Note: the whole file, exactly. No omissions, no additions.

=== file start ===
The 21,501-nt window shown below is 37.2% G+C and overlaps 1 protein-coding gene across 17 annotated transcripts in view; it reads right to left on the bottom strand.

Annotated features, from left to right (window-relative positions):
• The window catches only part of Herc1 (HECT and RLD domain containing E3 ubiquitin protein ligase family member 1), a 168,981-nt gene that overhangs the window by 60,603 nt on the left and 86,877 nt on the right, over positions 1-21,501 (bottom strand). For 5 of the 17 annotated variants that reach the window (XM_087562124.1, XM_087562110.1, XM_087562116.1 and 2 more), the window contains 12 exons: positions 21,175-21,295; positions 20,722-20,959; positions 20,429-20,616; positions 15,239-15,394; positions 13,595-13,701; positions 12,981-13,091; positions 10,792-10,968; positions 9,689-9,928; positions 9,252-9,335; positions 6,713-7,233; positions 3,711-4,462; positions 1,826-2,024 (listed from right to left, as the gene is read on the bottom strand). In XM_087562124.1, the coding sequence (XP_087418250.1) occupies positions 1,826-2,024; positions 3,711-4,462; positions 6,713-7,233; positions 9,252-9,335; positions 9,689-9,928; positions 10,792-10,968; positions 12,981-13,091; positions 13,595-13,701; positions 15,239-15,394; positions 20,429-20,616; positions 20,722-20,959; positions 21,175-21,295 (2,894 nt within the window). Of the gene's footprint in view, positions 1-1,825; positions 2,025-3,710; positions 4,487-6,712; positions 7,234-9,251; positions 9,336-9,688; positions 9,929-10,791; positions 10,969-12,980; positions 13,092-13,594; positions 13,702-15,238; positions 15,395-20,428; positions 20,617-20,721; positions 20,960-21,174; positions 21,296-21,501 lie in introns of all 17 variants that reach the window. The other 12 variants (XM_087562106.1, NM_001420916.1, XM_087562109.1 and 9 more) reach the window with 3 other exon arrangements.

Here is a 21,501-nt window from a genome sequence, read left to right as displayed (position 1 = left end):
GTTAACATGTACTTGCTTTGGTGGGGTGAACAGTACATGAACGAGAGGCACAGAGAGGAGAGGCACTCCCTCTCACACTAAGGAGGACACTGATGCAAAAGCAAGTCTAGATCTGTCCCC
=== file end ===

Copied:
The 21,501-nt window shown below is 37.2% G+C and overlaps 1 protein-coding gene across 17 annotated transcripts in view; it reads right to left on the bottom strand.

Annotated features, from left to right (window-relative positions):
• The window catches only part of Herc1 (HECT and RLD domain containing E3 ubiquitin protein ligase family member 1), a 168,981-nt gene that overhangs the window by 60,603 nt on the left and 86,877 nt on the right, over positions 1-21,501 (bottom strand). For 5 of the 17 annotated variants that reach the window (XM_087562124.1, XM_087562110.1, XM_087562116.1 and 2 more), the window contains 12 exons: positions 21,175-21,295; positions 20,722-20,959; positions 20,429-20,616; positions 15,239-15,394; positions 13,595-13,701; positions 12,981-13,091; positions 10,792-10,968; positions 9,689-9,928; positions 9,252-9,335; positions 6,713-7,233; positions 3,711-4,462; positions 1,826-2,024 (listed from right to left, as the gene is read on the bottom strand). In XM_087562124.1, the coding sequence (XP_087418250.1) occupies positions 1,826-2,024; positions 3,711-4,462; positions 6,713-7,233; positions 9,252-9,335; positions 9,689-9,928; positions 10,792-10,968; positions 12,981-13,091; positions 13,595-13,701; positions 15,239-15,394; positions 20,429-20,616; positions 20,722-20,959; positions 21,175-21,295 (2,894 nt within the window). Of the gene's footprint in view, positions 1-1,825; positions 2,025-3,710; positions 4,487-6,712; positions 7,234-9,251; positions 9,336-9,688; positions 9,929-10,791; positions 10,969-12,980; positions 13,092-13,594; positions 13,702-15,238; positions 15,395-20,428; positions 20,617-20,721; positions 20,960-21,174; positions 21,296-21,501 lie in introns of all 17 variants that reach the window. The other 12 variants (XM_087562106.1, NM_001420916.1, XM_087562109.1 and 9 more) reach the window with 3 other exon arrangements.

Here is a 21,501-nt window from a genome sequence, read left to right as displayed (position 1 = left end):
GTTAACATGTACTTGCTTTGGTGGGGTGAACAGTACATGAACGAGAGGCACAGAGAGGAGAGGCACTCCCTCTCACACTAAGGAGGACACTGATGCAAAAGCAAGTCTAGATCTGTCCCC